My Fear was Replaced by Compassion

Ministering to Muslim Women - There is joy in the journey of ministering to Muslim women! Constance Fink

One out of four females around the world is Muslim.  Joy Loewen understands their culture and religion—she has ministered in Pakistan and Canada for over 30 years, and has written a book to help equip Christian women reach out effectively to Muslims with the love and truth of Jesus Christ.   

Joy’s parents took the Gospel to Islamic countries for 50 years.  Though she caught the missionary spirit at a young age, she grew up fearing the Somali Muslims after one of the missionaries was stabbed to death by a fanatical cleric.  The desire to be a missionary lay dormant until her fear was replaced by compassion. 

JBU:  How did you get over your fear of Muslims?

JOY:  After reading the Qur’an while a student at Moody Bible Institute, I began to understand  Islam and the Muslim people.  As I read, God filled me with compassion and love for the people because their book did not tell the full story of Jesus Christ.  At age 19, I returned to Ethiopia for the summer to visit my parents.  Dad took me on a trip to an area of Ethiopia where many Somali Muslims lived.  These people had never heard the Gospel.  From then on, I knew I was set apart to tell Muslims about Jesus Christ.   

JBU:  Tell us about your time in Pakistan.

JOY:  My husband and I lived at a mission hospital for 10 years.  It was close to the compound where Osama Bin Laden was killed in 2011.  In fact, if we had been there, we probably could have heard the gunfire.  Those years were preparation and training in evangelism and discipleship for reaching Muslims in my homeland of Canada.  For the past 23 years, I have been a full-time evangelist to Muslim university students, immigrants, refugees, as well as an encourager to women who have come out of Islam. 

JBU:  How has your overseas experience changed the way you live your life in Canada?

JOY:  It was easier to be a missionary in Pakistan than in the West.  There I was in the East, living the Eastern culture to identify with the people.  Now I dance between living in the West and ministering to people of the East. That is not easy to do.  But the most significant change is that I have become relationship-oriented rather than program-oriented.  As a result, we have a hospitality ministry in our home, where most evangelism and discipleship occurs.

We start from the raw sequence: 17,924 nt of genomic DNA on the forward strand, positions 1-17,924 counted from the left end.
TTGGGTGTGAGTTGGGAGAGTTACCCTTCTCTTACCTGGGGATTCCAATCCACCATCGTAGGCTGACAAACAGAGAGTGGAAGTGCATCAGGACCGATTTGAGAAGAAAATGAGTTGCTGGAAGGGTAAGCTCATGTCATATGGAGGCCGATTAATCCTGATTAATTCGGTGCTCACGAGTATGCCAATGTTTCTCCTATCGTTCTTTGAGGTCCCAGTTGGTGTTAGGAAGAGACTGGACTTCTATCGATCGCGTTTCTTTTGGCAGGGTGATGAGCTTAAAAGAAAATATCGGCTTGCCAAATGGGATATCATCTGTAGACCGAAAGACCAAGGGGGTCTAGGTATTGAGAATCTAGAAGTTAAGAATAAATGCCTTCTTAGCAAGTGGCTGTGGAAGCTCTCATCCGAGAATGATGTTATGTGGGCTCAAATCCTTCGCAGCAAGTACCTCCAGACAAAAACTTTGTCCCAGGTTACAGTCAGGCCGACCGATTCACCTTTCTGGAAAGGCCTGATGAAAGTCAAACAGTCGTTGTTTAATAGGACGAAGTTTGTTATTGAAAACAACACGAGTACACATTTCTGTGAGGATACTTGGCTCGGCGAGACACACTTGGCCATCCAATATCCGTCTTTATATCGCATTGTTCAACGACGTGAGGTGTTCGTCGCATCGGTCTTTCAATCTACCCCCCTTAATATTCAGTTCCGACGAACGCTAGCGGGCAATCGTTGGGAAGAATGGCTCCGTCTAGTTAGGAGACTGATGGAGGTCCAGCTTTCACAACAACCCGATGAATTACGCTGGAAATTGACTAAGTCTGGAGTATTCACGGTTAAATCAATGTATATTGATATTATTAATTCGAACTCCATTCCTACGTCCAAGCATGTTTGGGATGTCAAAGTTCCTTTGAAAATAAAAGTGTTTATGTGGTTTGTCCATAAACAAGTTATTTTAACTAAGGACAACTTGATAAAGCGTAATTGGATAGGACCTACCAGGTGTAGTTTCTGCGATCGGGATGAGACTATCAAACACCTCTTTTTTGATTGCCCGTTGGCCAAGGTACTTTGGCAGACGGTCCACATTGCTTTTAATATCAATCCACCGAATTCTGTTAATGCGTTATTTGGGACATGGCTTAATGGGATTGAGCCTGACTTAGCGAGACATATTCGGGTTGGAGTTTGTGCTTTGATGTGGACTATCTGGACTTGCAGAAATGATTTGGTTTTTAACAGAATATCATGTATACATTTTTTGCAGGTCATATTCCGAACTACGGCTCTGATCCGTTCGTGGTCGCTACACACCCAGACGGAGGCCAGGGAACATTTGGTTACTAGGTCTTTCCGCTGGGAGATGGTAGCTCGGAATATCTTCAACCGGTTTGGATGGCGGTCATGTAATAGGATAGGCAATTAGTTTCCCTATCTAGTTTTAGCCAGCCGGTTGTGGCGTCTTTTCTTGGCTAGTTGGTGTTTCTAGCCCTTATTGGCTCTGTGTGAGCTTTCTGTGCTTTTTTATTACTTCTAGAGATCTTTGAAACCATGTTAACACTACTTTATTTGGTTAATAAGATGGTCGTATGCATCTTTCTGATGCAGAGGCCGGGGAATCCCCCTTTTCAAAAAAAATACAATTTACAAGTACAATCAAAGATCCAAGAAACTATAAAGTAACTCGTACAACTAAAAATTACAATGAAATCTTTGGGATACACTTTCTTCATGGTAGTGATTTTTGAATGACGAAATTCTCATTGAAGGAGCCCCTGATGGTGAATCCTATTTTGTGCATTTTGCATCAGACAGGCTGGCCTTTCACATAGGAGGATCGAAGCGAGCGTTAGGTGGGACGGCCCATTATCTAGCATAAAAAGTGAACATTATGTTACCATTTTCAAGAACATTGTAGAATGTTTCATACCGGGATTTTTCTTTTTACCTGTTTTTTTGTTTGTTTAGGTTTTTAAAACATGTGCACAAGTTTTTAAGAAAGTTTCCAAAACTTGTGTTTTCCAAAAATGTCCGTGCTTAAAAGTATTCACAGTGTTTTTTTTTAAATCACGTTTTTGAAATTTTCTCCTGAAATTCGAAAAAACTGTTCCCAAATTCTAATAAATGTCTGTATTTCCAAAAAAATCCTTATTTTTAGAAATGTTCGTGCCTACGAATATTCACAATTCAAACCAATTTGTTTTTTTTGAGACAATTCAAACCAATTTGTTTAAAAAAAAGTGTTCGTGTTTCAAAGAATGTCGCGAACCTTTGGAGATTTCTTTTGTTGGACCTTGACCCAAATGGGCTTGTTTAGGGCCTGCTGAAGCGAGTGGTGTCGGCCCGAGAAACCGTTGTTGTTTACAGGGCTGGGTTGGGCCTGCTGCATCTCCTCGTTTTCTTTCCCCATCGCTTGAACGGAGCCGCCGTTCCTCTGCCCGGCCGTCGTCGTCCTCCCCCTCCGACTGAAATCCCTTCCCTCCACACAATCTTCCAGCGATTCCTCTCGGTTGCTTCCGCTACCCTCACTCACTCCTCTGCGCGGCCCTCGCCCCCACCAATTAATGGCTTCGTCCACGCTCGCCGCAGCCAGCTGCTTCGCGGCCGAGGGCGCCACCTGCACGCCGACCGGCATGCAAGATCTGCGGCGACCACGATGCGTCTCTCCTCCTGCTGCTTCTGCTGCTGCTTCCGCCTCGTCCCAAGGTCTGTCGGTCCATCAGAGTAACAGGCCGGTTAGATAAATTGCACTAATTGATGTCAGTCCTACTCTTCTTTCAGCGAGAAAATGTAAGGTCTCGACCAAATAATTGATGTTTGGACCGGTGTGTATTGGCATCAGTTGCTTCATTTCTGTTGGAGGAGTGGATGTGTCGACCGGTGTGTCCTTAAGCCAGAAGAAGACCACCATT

JBU:  On your website, you give practical answers to questions like the ones that follow about Muslim women. 

“Why do Muslim women look down when I meet them?  Does it mean they don’t like me or don’t want to talk to me?”  
  • The Qur’an teaches to cast their gaze downwards in the company of men.  Shyness is part of appearing modest, a high virtue in Islam.
“How do I start a conversation with a Muslim woman?” 
  • Since names are important, she will appreciate being asked what her first name is and if it has special meaning.  Most likely she is proud of trying to aspire to its meaning.  Ask about her children’s names, but don’t ask about her husband’s name.
“Should I invite Muslim women to my house first or visit her in her home?”   
  • She will be delighted and honored if you visit her.   Her culture is extremely hospitable.
“How should I greet a Muslim woman?”  
  • Muslim women are warmly affectionate towards other women.  Many of them will kiss each other’s cheeks 2, 3, 4, or even 5 times when they meet.  Sometimes, after kissing, they will put a hand to their heart.  Shaking hands is uncommon.  Just watch what they do. 
“Have you found it more difficult to befriend Muslim women after 9/11?” 
  • After 9/11, all my Muslim friends retreated indoors for a few weeks, afraid of repercussions towards them.  I sent all of them cards assuring them of my love. Eventually they recovered from the initial shock of 9/11 but every time there is a new terrorist act, a fresh wave of those feelings arises. Some of them find it easier to withdraw from non-Muslims.  I have to work harder now to befriend Muslim women than I did 20 years ago. 
“When a Muslim woman wears a hijab, is she proud to wear it or does she feel oppressed?” 
  • In the West, Muslim women are encouraged to wear the hijab.  Many do it voluntarily while some feel pressure from their communities or families.  For some it's a reaction to not wanting to be associated with Western ideology and values.  All feel they are obeying and pleasing Allah. 

JBU:  What do you enjoy most about your ministry to Muslim women?

JOY:  The women are so relational and transparent.   I love the freedom to share Christ unrestricted in my homeland of  Canada.  I love seeing them listen intently to the powerful Word of God, and seeing their hearts melt when I pray for them in Jesus’ name.  I love praying with women, who have come out of Islam, as true sisters in Christ. Evangelism is alive, active and very exciting among Muslim women.

Joy’s Favorites:

·      Favorite Scripture verse:  I Peter 1:8

·      Favorite book:  Prayer – Finding the Heart's True Home by Richard Foster

·      One fun thing you like to do with your husband:  Eating in ethnic restaurants

For more information and to contact Joy:

To purchase Joy’s book, Woman to Woman- Sharing Jesus with a Muslim Friend on Amazon: